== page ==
Locus Focus: Take One Hundred and Eleven!
Welcome to the Return to Faerie Land Challenge!
On every other Saturday of October and November, Locus Focus will be all about settings from retold faerie tales. I want to feature four books . . . and to cap the challenge, one movie! If this sounds like something you'd like to do, too, feel free to grab the badge, write a post on your own blog, and leave me and everyone else a link in the combox. =)
by Rosamund Hodge
We went back to the ballroom we had passed through earlier. I recognised it by the gilt mouldings on the walls, for in the darkness I could not see the ceiling--and the floor was utterly changed. Gone were the mosaics; gone was the floor. Instead, still water filled the room from end to end, deep blue with white-gold glitters--for swirling above the water were tiny pinpricks of light.
"It's beautiful," I whispered.
Shade caught my hand again and drew me forward. I followed him two halting steps, expecting my feet to splash into the water--but instead the soles of my feet touched something cool, firm and smooth, like glass. I looked down: the water rippled around our feet but held our weight. So we walked to the center of a midnight lake and watched the lights swirl around us like a flock of birds.
Can we still talk about the "original" faerie tales? They all started out orally and must have gone through many changes before they were finally written down: those first copies just became the standards against which we hold up all the rewritten takes. Now we can only wonder about the very first version of the Beast's enchanted castle. But given that Beauty and the Beast is itself another form of the myth of Eros and Psyche (which was written down even earlier), we can be fairly sure that it always had invisible servants making sure that the unlikely pair within its mysterious walls have everything they need while still making them feel lonely.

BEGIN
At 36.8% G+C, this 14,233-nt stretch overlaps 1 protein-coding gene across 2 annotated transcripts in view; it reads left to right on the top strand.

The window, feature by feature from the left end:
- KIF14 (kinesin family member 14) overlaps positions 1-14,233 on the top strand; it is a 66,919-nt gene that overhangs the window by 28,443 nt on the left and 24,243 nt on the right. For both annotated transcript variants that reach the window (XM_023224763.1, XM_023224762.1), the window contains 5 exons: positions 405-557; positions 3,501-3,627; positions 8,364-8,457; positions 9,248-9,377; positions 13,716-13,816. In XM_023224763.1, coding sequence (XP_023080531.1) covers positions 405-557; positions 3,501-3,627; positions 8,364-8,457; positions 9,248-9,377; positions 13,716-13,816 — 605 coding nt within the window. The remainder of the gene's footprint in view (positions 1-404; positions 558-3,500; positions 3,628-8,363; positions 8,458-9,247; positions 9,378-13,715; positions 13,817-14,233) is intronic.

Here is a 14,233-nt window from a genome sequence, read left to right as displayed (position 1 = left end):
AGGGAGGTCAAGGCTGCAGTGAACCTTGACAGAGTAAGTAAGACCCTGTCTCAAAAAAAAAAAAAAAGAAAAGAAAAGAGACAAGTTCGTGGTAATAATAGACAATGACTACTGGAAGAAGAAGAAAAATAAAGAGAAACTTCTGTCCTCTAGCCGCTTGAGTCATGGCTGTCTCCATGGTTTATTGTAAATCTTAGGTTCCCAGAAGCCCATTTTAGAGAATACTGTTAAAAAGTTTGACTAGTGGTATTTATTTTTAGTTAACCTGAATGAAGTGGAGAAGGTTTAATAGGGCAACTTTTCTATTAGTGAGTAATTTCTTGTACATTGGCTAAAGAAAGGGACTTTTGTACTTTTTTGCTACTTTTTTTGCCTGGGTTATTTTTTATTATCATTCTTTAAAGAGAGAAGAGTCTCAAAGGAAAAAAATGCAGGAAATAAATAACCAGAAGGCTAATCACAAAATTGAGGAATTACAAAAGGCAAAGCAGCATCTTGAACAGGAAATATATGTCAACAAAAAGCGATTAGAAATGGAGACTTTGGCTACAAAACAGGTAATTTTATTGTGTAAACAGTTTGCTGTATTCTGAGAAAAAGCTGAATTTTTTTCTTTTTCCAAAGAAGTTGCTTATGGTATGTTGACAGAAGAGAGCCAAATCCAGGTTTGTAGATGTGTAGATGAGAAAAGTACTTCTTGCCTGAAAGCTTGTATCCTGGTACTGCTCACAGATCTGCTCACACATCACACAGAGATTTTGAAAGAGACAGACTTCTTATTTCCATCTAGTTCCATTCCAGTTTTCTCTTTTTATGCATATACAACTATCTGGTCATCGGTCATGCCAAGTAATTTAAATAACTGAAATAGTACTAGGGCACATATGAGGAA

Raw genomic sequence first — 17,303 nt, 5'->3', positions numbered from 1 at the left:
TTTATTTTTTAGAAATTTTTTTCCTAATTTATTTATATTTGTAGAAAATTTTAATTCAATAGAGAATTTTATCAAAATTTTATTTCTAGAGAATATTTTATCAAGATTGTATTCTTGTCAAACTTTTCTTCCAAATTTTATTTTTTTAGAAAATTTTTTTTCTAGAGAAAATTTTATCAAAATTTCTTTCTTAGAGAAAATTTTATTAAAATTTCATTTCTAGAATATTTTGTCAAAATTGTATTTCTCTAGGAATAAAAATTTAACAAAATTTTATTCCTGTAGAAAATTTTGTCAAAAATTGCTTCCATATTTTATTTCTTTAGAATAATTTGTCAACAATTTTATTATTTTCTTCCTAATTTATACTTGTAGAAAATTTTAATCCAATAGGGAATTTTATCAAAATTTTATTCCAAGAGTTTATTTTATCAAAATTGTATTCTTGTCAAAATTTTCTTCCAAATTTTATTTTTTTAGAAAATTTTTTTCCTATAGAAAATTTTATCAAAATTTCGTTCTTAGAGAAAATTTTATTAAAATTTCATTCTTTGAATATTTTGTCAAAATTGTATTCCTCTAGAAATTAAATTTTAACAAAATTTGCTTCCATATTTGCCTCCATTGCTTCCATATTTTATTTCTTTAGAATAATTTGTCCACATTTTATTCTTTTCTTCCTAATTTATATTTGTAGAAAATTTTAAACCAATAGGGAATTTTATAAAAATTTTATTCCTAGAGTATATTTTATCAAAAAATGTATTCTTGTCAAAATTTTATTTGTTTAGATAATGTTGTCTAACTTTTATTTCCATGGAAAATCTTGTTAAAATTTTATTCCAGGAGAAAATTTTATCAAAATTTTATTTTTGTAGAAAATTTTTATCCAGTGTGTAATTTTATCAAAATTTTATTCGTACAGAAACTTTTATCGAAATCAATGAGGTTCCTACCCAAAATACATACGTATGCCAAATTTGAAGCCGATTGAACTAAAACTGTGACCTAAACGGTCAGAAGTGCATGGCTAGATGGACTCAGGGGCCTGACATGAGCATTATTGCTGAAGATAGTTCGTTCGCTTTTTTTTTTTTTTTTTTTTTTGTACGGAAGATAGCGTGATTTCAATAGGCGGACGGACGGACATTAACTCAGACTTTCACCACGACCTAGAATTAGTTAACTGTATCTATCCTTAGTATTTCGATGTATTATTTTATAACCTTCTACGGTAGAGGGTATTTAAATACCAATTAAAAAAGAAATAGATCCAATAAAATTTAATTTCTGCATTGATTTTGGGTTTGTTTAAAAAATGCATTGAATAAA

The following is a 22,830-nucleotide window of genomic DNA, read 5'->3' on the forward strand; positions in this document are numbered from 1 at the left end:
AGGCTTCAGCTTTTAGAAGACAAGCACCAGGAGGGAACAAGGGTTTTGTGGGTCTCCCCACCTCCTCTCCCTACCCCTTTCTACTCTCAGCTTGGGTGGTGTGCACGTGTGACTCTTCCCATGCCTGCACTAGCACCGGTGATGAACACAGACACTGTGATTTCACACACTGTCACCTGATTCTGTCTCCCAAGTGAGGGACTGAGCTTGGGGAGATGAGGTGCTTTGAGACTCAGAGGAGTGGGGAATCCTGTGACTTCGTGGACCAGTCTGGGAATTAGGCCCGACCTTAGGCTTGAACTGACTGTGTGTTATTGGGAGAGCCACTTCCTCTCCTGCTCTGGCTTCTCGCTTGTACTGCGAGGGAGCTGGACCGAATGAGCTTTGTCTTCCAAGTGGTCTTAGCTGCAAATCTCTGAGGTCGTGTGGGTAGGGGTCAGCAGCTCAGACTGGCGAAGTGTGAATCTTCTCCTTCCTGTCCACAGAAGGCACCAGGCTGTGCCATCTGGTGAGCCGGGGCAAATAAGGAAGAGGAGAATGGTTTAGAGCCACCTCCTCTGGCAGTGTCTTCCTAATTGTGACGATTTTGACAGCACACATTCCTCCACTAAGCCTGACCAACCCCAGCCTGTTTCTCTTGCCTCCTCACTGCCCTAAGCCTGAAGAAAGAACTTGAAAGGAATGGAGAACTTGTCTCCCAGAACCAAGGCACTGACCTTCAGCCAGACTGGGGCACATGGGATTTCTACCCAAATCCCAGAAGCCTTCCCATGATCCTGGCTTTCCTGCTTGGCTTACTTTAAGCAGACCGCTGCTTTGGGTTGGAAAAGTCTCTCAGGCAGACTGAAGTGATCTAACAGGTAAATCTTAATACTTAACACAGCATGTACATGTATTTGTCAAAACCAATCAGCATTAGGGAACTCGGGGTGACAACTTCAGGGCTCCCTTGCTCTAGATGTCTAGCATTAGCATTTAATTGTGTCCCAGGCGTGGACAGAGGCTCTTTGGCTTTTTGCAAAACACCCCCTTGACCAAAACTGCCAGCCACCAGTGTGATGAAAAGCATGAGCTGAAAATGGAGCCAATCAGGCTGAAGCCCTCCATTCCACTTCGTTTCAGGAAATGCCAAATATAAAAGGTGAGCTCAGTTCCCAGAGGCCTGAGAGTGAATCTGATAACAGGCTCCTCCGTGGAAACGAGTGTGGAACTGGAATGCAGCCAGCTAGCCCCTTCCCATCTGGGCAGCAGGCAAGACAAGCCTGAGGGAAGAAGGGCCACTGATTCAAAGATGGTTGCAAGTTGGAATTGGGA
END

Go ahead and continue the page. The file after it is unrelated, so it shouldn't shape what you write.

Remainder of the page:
Enchanted rooms were really the next logical development. I mean, why do you need an invisible servant to draw your bath when you could have a bathroom with a magic tub? (Apart from keeping the invisible Luddites quiet, of course. =P) And since we're talking about a castle, why stop at the basic rooms? The first really detailed version of Beauty and the Beast that I read included a room with chairs in front of screened recesses in the walls: when Beauty sat in a chair, the screen in front of it pulled back and she got to watch miniatures perform a dance or a drama for her. Does it sound familiar? If you've never thought of your TV set as a magic servant, then you really should! LOL!
Then again, you probably shouldn't . . . or else you might end up smashing it in order to set the trapped spirit inside it free. And if you think along those lines, you'd sympathise with the beautiful but cruel Nyx Triskelion, whose mission is to destroy the Gentle Lord's castle, trapping him inside and freeing the kingdom which he has held in thrall for centuries. Easier said than done, of course: would you enjoy wrecking a castle with an enchanted ballroom that lets you dance on water, tiny pinpricks of light swirling around you, all night long?
Even the less beautiful rooms have a charm about them . . . like a maze of roses in which you always stay lost only twenty-three minutes . . . a room with mosaics of mythical sea creatures on the walls and the smell of salt in the air . . . a chamber full of empty birdcages but the faint echo of birdsong . . . and at least two others suggestive of another faerie tale and of another Greek myth . . . all of them constantly, silently shifting their locations, even as Nyx walks through the halls. And now you may be wondering about the library.
You might recall that the first time I featured Beauty and the Beast on Locus Focus, it was to say that the Disney movie "raised the bar on faerie castles" thanks to its library alone. The Gentle Lord's library doesn't attempt to go head to head with it, but is instead a nightmare version of it. The "invisible servants" in this room reserve their loyalty not for the castle's resident readers, but for those who don't want those readers to learn the truth about the castle from its books.
For as beautiful as the castle is, it is also a prison: the Gentle Lord is as bound to it as Nyx's people are bound to him. Even if she can bring herself to destroy a place that is already starting to feel like home, how can she bear to bring it down upon a monster whom she is already starting to love?
Question of the Week: Which of your household appliances is your favourite "invisible servant"? (And just for fun, which of your "invisible servants" most likely has a different master? Bwahahaha!)
Image Source: Cruel Beauty by Rosamund Hodge